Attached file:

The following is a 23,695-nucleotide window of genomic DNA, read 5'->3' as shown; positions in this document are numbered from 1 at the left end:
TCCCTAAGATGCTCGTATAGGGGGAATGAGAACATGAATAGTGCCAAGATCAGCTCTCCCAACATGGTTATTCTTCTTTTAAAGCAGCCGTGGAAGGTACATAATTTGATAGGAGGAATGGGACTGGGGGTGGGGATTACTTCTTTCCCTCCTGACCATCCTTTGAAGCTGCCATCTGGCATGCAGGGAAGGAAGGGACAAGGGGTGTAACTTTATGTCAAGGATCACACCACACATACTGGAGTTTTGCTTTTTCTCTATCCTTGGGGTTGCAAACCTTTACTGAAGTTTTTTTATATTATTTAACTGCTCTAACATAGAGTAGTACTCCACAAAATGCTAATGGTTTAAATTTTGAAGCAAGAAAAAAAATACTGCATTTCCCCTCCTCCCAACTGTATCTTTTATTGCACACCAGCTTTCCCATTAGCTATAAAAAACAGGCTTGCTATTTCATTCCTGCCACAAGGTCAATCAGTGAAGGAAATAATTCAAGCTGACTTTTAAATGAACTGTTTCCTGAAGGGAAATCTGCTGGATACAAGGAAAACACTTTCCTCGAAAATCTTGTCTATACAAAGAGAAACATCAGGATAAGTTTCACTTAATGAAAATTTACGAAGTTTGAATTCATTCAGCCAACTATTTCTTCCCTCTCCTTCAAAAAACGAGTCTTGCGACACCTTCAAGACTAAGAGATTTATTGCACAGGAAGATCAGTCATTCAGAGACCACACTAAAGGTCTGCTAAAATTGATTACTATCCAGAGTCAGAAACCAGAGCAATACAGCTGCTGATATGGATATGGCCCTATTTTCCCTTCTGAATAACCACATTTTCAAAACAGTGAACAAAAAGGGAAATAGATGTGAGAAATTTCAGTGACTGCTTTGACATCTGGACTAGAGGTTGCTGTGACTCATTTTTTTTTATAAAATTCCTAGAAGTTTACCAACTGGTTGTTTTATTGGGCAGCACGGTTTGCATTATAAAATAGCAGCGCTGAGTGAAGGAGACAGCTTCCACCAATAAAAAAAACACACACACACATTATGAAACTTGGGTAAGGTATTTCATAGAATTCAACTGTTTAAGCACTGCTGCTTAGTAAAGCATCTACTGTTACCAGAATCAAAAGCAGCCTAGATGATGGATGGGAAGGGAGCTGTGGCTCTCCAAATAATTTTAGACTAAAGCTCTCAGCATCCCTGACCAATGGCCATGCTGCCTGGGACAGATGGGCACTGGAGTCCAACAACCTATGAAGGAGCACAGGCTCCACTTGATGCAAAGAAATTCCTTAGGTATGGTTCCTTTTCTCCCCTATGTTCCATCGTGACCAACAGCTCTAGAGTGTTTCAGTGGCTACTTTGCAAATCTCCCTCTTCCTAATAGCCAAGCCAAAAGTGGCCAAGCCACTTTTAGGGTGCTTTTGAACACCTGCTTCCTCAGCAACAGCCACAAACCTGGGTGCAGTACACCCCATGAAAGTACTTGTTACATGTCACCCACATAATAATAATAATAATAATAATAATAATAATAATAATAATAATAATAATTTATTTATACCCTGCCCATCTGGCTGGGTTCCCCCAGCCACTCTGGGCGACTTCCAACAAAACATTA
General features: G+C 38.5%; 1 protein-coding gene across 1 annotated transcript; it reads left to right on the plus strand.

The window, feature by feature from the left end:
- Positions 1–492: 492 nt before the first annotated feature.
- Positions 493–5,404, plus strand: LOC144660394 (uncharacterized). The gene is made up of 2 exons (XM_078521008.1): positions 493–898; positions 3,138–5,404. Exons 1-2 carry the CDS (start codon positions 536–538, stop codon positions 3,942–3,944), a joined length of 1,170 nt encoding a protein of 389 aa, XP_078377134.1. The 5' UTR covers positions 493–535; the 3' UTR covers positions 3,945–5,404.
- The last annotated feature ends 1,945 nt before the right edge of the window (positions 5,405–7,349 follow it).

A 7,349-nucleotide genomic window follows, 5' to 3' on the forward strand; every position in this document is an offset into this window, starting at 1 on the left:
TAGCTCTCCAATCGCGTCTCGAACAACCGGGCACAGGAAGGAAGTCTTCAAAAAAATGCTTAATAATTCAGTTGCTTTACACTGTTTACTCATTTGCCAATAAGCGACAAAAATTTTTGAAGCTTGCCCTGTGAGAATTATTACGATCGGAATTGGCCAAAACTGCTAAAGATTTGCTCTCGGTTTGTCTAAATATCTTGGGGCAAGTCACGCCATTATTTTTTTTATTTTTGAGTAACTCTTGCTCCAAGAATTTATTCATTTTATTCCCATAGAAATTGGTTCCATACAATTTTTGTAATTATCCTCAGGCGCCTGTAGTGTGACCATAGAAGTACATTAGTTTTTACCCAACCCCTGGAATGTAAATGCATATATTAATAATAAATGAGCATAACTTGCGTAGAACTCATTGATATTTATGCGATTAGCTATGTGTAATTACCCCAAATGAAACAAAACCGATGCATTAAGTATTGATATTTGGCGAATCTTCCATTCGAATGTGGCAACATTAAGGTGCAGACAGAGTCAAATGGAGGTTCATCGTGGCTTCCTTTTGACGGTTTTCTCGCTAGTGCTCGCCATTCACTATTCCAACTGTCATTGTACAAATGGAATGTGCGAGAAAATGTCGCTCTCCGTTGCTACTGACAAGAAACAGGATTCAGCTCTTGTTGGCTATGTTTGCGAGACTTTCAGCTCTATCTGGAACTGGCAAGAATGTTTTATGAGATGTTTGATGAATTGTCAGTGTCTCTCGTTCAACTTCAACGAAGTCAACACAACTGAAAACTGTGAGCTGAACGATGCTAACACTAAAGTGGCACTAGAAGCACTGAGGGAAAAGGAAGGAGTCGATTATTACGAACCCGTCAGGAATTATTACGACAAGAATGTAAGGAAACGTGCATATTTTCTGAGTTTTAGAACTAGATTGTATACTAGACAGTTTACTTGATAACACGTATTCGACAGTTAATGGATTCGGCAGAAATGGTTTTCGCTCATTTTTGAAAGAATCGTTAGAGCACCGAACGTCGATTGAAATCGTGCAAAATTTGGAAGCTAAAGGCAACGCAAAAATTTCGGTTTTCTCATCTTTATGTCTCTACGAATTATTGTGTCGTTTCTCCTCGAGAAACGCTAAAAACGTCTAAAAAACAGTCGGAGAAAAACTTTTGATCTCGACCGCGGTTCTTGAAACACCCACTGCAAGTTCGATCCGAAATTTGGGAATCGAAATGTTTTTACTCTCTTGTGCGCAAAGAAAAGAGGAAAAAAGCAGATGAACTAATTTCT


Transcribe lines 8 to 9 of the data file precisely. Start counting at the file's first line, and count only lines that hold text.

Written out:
A 7,349-nucleotide genomic window follows, 5' to 3' on the forward strand; every position in this document is an offset into this window, starting at 1 on the left:
TAGCTCTCCAATCGCGTCTCGAACAACCGGGCACAGGAAGGAAGTCTTCAAAAAAATGCTTAATAATTCAGTTGCTTTACACTGTTTACTCATTTGCCAATAAGCGACAAAAATTTTTGAAGCTTGCCCTGTGAGAATTATTACGATCGGAATTGGCCAAAACTGCTAAAGATTTGCTCTCGGTTTGTCTAAATATCTTGGGGCAAGTCACGCCATTATTTTTTTTATTTTTGAGTAACTCTTGCTCCAAGAATTTATTCATTTTATTCCCATAGAAATTGGTTCCATACAATTTTTGTAATTATCCTCAGGCGCCTGTAGTGTGACCATAGAAGTACATTAGTTTTTACCCAACCCCTGGAATGTAAATGCATATATTAATAATAAATGAGCATAACTTGCGTAGAACTCATTGATATTTATGCGATTAGCTATGTGTAATTACCCCAAATGAAACAAAACCGATGCATTAAGTATTGATATTTGGCGAATCTTCCATTCGAATGTGGCAACATTAAGGTGCAGACAGAGTCAAATGGAGGTTCATCGTGGCTTCCTTTTGACGGTTTTCTCGCTAGTGCTCGCCATTCACTATTCCAACTGTCATTGTACAAATGGAATGTGCGAGAAAATGTCGCTCTCCGTTGCTACTGACAAGAAACAGGATTCAGCTCTTGTTGGCTATGTTTGCGAGACTTTCAGCTCTATCTGGAACTGGCAAGAATGTTTTATGAGATGTTTGATGAATTGTCAGTGTCTCTCGTTCAACTTCAACGAAGTCAACACAACTGAAAACTGTGAGCTGAACGATGCTAACACTAAAGTGGCACTAGAAGCACTGAGGGAAAAGGAAGGAGTCGATTATTACGAACCCGTCAGGAATTATTACGACAAGAATGTAAGGAAACGTGCATATTTTCTGAGTTTTAGAACTAGATTGTATACTAGACAGTTTACTTGATAACACGTATTCGACAGTTAATGGATTCGGCAGAAATGGTTTTCGCTCATTTTTGAAAGAATCGTTAGAGCACCGAACGTCGATTGAAATCGTGCAAAATTTGGAAGCTAAAGGCAACGCAAAAATTTCGGTTTTCTCATCTTTATGTCTCTACGAATTATTGTGTCGTTTCTCCTCGAGAAACGCTAAAAACGTCTAAAAAACAGTCGGAGAAAAACTTTTGATCTCGACCGCGGTTCTTGAAACACCCACTGCAAGTTCGATCCGAAATTTGGGAATCGAAATGTTTTTACTCTCTTGTGCGCAAAGAAAAGAGGAAAAAAGCAGATGAACTAATTTCT